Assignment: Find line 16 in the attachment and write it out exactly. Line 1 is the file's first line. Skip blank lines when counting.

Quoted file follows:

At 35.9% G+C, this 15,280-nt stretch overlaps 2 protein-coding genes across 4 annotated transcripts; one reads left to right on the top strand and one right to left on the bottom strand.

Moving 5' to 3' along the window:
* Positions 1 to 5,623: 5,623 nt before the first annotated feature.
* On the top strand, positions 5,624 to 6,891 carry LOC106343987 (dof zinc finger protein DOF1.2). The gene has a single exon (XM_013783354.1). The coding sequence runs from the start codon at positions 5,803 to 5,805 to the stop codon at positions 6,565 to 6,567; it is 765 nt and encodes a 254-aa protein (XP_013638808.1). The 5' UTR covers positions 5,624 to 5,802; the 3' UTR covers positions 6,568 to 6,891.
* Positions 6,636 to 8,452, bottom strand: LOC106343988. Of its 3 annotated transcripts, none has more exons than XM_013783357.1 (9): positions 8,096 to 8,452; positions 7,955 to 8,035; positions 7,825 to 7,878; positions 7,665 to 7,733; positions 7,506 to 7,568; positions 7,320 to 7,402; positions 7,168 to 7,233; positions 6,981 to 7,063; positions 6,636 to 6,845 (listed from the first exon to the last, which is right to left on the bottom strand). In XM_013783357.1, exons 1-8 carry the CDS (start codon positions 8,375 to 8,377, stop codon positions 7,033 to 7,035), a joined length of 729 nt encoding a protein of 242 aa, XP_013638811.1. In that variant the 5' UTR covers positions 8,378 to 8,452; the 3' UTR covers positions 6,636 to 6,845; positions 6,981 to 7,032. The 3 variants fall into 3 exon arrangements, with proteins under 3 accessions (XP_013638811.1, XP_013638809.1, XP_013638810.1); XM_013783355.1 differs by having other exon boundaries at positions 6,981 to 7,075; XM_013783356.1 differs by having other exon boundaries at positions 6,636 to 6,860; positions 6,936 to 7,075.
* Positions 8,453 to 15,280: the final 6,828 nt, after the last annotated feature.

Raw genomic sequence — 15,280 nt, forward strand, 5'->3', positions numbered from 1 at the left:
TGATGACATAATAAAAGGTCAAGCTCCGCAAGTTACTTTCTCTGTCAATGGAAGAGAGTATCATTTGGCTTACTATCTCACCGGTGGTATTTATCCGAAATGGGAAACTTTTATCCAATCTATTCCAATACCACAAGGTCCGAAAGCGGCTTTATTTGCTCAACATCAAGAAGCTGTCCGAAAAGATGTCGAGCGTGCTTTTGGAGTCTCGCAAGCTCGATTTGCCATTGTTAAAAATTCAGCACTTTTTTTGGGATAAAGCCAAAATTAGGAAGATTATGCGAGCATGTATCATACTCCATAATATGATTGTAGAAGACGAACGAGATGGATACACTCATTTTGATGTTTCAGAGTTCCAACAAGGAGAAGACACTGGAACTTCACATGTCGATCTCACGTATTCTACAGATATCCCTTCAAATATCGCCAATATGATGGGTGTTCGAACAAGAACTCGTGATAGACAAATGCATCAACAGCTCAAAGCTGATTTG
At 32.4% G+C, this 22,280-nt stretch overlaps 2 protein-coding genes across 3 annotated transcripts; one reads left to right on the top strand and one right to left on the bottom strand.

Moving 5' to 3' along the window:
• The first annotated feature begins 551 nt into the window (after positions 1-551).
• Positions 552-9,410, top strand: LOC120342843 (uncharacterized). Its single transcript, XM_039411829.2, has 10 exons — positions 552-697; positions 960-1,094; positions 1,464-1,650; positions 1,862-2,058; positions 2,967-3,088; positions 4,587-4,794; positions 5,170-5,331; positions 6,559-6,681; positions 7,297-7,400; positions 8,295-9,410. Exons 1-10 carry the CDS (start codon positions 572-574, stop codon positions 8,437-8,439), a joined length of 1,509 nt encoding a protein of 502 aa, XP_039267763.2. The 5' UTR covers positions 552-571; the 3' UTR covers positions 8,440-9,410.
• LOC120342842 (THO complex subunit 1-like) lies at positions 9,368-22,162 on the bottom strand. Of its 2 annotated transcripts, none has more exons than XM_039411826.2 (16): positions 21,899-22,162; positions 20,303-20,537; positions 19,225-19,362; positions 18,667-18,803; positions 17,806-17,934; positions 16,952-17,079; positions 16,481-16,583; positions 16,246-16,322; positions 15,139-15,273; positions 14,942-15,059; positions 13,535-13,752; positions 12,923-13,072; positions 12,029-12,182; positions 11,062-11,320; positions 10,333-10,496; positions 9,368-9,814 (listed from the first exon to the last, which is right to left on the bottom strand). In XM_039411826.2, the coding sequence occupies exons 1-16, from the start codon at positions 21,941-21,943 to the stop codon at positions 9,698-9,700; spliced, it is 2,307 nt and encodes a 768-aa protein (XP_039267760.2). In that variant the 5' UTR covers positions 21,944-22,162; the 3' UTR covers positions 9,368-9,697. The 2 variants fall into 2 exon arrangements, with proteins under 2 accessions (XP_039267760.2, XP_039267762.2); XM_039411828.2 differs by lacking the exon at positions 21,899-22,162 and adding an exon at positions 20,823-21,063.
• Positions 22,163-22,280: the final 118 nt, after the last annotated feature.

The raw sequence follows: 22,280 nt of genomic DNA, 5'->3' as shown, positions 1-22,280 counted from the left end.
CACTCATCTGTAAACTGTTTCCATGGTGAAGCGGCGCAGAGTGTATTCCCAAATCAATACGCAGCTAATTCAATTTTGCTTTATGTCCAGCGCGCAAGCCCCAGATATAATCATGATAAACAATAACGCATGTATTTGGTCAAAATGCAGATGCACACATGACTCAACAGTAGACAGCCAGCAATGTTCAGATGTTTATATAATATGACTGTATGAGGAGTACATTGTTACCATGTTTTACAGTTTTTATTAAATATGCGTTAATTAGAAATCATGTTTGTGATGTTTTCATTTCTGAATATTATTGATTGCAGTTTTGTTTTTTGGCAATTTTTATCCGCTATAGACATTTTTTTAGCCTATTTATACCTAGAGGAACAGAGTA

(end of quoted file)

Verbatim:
CACTCATCTGTAAACTGTTTCCATGGTGAAGCGGCGCAGAGTGTATTCCCAAATCAATACGCAGCTAATTCAATTTTGCTTTATGTCCAGCGCGCAAGCCCCAGATATAATCATGATAAACAATAACGCATGTATTTGGTCAAAATGCAGATGCACACATGACTCAACAGTAGACAGCCAGCAATGTTCAGATGTTTATATAATATGACTGTATGAGGAGTACATTGTTACCATGTTTTACAGTTTTTATTAAATATGCGTTAATTAGAAATCATGTTTGTGATGTTTTCATTTCTGAATATTATTGATTGCAGTTTTGTTTTTTGGCAATTTTTATCCGCTATAGACATTTTTTTAGCCTATTTATACCTAGAGGAACAGAGTA